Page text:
Surge Protection – Beyond the Power Strip: Layers of Power Protection for Homes in Maryland and Washington D.C.

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You’ve probably used a power strip at some point, with the aim of protecting your computer or TV from a power surge. Most of the time it works. Or you may be one of the unlucky ones whose computer was fried by a power surge despite the use of a power strip. Electricity is a powerful force. It runs so many of the necessities in our lives: computers, ovens, air-conditioners, alarms. But it also destroys them. Power grids are rife with drops and spikes, and lightning can wreak havoc.

Modern homes have ever more features that rely on power, from pool heaters to electric blinds, smart systems to landscape lighting. Appliances, backup generators, solar cells, water heaters, stereo systems…… take a moment to think of all the parts of your house that run on electricity. Now imagine the loss, expense, and headache if even a fraction of those things were destroyed by one power surge. Pretty awful, right? It happens all the time.

Case Studies

A Single House

Winthorpe had one client whose home was hit by a massive power surge. They had a whole-house audio system, electronic blinds, and other devices with motors and chips that are very susceptible to power spikes. They had to replace $100,000 worth of ruined devices.

A Whole Neighborhood

We had a whole neighborhood that suffered a colossal surge. It ruined everything in their houses, everything that was plugged in. Light bulbs popped. They called a meeting with the power company, asking them to take responsibility for the surge and make reparations. But the power company said they’re not responsible for anything from the pole to the house. So, the insurance companies had to pick up everything. Now the insurance companies were concerned that this area was unprotected by a power company that takes no responsibility for surges, so insurance rates went up.

It Can Happen To You – How To Protect Yourself

Power grids are not perfect. Storms happen. You should be protected. There are several layers of protection with which we can outfit your home, to handle the inconsistencies in voltage and mitigate damage from big surges.

Between the Pole and the Home

There is a device, called an Intermatic Surge Protector, that we can hook up to the panel box, where the power comes in to the home and where all the breakers are located. The device has modules that absorb the variations in power over time and prevents power spikes from entering the home. Either through power variations over time or through one huge surge, the Intermatic will eventually need to be replaced. But replacing one Intermatic for somewhere around $500, we think you’ll agree, is far less expensive than replacing a series of appliances or computers.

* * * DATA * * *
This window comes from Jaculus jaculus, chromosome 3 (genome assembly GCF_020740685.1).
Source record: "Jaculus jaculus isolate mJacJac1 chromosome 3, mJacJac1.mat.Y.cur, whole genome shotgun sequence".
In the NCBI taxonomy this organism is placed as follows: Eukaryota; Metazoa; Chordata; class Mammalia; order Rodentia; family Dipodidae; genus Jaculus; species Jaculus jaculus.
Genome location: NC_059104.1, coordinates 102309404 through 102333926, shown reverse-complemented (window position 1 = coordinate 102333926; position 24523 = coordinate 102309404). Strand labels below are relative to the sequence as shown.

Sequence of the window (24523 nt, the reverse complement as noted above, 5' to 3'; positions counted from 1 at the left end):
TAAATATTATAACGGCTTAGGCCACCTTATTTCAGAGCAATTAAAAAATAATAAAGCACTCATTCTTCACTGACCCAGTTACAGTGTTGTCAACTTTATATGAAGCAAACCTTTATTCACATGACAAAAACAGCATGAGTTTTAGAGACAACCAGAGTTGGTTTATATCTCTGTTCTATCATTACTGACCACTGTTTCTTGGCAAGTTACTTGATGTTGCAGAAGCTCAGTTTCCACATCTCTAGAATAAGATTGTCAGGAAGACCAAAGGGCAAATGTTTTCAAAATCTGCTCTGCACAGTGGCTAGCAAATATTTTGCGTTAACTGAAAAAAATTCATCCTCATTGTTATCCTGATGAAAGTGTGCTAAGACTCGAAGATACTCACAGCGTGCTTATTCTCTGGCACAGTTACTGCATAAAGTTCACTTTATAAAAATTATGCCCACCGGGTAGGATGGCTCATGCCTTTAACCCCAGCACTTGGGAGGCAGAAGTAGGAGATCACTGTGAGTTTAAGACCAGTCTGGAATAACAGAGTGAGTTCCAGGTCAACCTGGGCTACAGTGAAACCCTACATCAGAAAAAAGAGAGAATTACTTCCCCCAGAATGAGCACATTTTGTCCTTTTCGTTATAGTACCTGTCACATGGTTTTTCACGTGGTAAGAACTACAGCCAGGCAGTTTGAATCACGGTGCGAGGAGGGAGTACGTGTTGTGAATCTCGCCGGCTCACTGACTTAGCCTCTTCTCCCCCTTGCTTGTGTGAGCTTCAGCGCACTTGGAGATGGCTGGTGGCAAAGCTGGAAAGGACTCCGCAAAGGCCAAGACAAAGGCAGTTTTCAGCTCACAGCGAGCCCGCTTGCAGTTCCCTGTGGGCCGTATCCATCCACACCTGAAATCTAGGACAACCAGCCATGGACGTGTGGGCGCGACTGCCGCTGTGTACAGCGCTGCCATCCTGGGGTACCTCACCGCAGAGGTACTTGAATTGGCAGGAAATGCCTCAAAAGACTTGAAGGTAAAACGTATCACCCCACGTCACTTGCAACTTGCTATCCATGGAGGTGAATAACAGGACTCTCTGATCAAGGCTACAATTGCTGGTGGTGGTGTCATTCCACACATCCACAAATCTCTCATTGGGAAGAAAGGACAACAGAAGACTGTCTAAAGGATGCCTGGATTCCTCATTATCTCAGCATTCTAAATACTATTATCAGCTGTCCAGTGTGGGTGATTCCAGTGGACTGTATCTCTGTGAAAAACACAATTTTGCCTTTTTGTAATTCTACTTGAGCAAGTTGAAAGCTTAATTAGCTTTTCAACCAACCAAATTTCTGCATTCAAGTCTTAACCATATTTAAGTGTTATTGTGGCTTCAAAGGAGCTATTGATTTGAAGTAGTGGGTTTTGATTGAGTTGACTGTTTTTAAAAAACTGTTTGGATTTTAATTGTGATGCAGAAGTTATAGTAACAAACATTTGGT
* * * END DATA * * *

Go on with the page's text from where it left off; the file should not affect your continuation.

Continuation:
Between the Panel Box and the Outlet

A second line of defense we recommend is inline surge protectors. These are actually placed in the electric lines themselves, and act like fuse protectors. We typically install these for the larger appliances and HVAC equipment. It may get used up during a surge, but in most instances, it won’t allow that surge to penetrate to your high-dollar appliances. It’s less expensive to replace the inline surge protector than to replace a big appliance.

Between the Outlet and the Device

Then the simplest thing that you can do is plug your devices and equipment into power strips. Power strips are not as sensitive or protective as the two previous lines of defense we mentioned, but they are a nice extra layer of protection.

While power strips do offer some protection of their own, they are not a total fail safe when used on their own. A quick power surge can jump right through the strip and fry the strip and whatever is plugged into it. So, mitigating those surges with the first and second suggestions is incredibly worthwhile.

Protect the panel first, then the power lines, and then the actual outlets. It’s far less expensive to spend some money up front to prevent surges from causing damage. Even if you have great insurance, filing a claim and replacing a fried refrigerator is a time-consuming hassle, and you’re likely to see an increase in premiums after filing the claim, especially if you have to do so more than once. Also, while insurance may cover the replacement of a blown water heater, it will not cover the installation costs of the replacement, so you’ll still be out of pocket for some of the expense.

Protecting your home and valuable equipment from power surges is a wonderful way to breathe easy next time lightning strikes!

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